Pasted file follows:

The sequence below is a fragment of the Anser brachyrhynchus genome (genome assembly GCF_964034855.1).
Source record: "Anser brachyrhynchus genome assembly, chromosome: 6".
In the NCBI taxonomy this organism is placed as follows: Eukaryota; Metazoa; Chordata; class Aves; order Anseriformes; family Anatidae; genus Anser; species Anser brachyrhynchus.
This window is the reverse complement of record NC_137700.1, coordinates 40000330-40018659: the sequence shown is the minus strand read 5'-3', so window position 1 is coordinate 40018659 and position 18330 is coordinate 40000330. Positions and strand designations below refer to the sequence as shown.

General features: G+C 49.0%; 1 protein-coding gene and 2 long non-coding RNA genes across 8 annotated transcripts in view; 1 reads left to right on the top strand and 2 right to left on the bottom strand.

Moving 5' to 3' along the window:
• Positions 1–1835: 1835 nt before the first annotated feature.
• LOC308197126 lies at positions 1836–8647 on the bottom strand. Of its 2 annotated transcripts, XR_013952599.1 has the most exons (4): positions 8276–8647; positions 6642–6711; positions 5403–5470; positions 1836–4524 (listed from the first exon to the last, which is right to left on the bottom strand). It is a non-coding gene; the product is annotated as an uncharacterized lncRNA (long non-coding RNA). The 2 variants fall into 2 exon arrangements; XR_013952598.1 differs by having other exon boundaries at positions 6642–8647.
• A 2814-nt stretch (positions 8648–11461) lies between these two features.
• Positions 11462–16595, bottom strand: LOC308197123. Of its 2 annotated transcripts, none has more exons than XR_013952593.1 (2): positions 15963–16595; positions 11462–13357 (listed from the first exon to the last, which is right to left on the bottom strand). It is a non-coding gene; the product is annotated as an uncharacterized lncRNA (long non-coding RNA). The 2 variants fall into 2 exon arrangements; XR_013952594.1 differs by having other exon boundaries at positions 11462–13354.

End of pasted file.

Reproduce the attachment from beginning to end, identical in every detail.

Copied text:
The sequence below is a fragment of the Anser brachyrhynchus genome (genome assembly GCF_964034855.1).
Source record: "Anser brachyrhynchus genome assembly, chromosome: 6".
In the NCBI taxonomy this organism is placed as follows: Eukaryota; Metazoa; Chordata; class Aves; order Anseriformes; family Anatidae; genus Anser; species Anser brachyrhynchus.
This window is the reverse complement of record NC_137700.1, coordinates 40000330-40018659: the sequence shown is the minus strand read 5'-3', so window position 1 is coordinate 40018659 and position 18330 is coordinate 40000330. Positions and strand designations below refer to the sequence as shown.

General features: G+C 49.0%; 1 protein-coding gene and 2 long non-coding RNA genes across 8 annotated transcripts in view; 1 reads left to right on the top strand and 2 right to left on the bottom strand.

Moving 5' to 3' along the window:
• Positions 1–1835: 1835 nt before the first annotated feature.
• LOC308197126 lies at positions 1836–8647 on the bottom strand. Of its 2 annotated transcripts, XR_013952599.1 has the most exons (4): positions 8276–8647; positions 6642–6711; positions 5403–5470; positions 1836–4524 (listed from the first exon to the last, which is right to left on the bottom strand). It is a non-coding gene; the product is annotated as an uncharacterized lncRNA (long non-coding RNA). The 2 variants fall into 2 exon arrangements; XR_013952598.1 differs by having other exon boundaries at positions 6642–8647.
• A 2814-nt stretch (positions 8648–11461) lies between these two features.
• Positions 11462–16595, bottom strand: LOC308197123. Of its 2 annotated transcripts, none has more exons than XR_013952593.1 (2): positions 15963–16595; positions 11462–13357 (listed from the first exon to the last, which is right to left on the bottom strand). It is a non-coding gene; the product is annotated as an uncharacterized lncRNA (long non-coding RNA). The 2 variants fall into 2 exon arrangements; XR_013952594.1 differs by having other exon boundaries at positions 11462–13354.